RATED X – RATED X
RELEASED: November 10th, 2014
When I was given the new self-titled album by Rated X, I had no idea I was being given the newest project of Joe Lynn Turner and Carmine Appice. I believe I heard in the past that they were working on something together, but I read similar things about so many other classic rock artists that never really end up materializing so I didn’t pay much mind. Needless to say I’m glad to hear that this project did materialize and I’m even more glad to be here reviewing it right now.
It’s really Joe Lynn Turner that I’m a fan of. Carmine is undoubtedly a legendary drummer with as impressive a resume as anyone can match; I even met him once and found he was a nice guy, though I was there more to meet his brother Vinny. It’s Joe Lynn Turner who I grew up listening to. At a young age of seven or eight I had the lyrics to Rainbow‘s Desperate Heart practically memorized and I eventually grew up to familiarize myself with all of his stuff in Rainbow with Ritchie Blackmore (one of my favorite guitarists) as well as the one-off albums he recorded with Yngwie Malmsteen and Deep Purple.
Funny thing is, I couldn’t tell right away that it was Joe singing these songs for Rated X. I mean it took all of three seconds into opening track Get Back My Crown to hear the Deep Purple influence in the music, with the Ritchie Blackmore-esque guitar tone and the usage of the Hammond organ such the way the late great Jon Lord would have played it. It’s funny because now I can’t help but hear Joe Lynn Turner’s voice, and I don’t understand how I couldn’t tell it was him at first. At 63, his voice won’t disappoint my fellow long-time Joe fans.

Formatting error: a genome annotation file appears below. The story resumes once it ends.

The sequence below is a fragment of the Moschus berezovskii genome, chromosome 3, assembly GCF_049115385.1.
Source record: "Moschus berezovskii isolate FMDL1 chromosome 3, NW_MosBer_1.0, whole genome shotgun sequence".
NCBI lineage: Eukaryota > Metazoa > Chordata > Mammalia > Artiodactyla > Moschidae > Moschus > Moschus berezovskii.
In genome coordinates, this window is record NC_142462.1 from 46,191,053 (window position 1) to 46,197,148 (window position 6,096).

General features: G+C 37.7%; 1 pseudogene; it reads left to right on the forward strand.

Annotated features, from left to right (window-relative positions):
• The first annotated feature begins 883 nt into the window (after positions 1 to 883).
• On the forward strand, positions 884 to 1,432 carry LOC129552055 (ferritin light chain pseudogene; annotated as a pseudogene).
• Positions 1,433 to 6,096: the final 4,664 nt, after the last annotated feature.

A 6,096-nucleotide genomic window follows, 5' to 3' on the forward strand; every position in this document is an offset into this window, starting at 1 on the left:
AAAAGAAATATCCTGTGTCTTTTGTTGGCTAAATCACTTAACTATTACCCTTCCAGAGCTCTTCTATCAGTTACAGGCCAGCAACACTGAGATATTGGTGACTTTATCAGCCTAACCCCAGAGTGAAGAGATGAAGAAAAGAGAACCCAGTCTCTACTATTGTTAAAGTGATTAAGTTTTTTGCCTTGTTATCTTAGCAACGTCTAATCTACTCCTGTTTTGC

While the opening track wasn’t at all bad, there are a few tracks that fall in to the forgettable category. As with most classic hard rock artists still making music, sometimes they just lose a step and make a song that may have been more suited in the 80’s but just doesn’t cut it now, and I want to single these few songs out now and get them over with. This Is Who I Am is one of them, sounding a bit half assed, concentrating more in its lyrical content then its delivery. Devil In Disguise also lacks a significant punch, even more so then This Is Who I Am. At least This Is Who I Am has a good chorus, while Devil in Disguise just has nothing that I find special at all to it.
Bassist Tony Franklin is legendary among his peers and followers for his efficiency with a fretless bass. If you don’t know exactly what a fretless bass is for how it sounds, just listen to the intro to Fire And Ice. As a song, Fire and Ice is the first truly melodic song on the album, something to be expected with Joe’s singing background.
There are hard rockers that don’t sound very half assed that fit on Rated X‘s album perfectly well, such as the opening track, and I Don’t Cry Anymore. The latter does have its strong melodic moments, but its double bass drum beat says otherwise. The way I see it, the melodic moments on the album are what Joe would have recorded with Rainbow, while the harder moments are what Deep Purple would still be recording. Peace of Mind is my preferred song of the harder songs. It can be intense, but also melodic. Sometimes it is insignificant, like how the verses could be a little more catchy, but the pre-chorus and chorus have a driving force that no other song on Rated X has. On The Way To Paradise has its clichés, just like much of the album, but its fast pace, the fastest paced song on the album, gives it identity and fills out an empty void of which Rated X wouldn’t be the same without.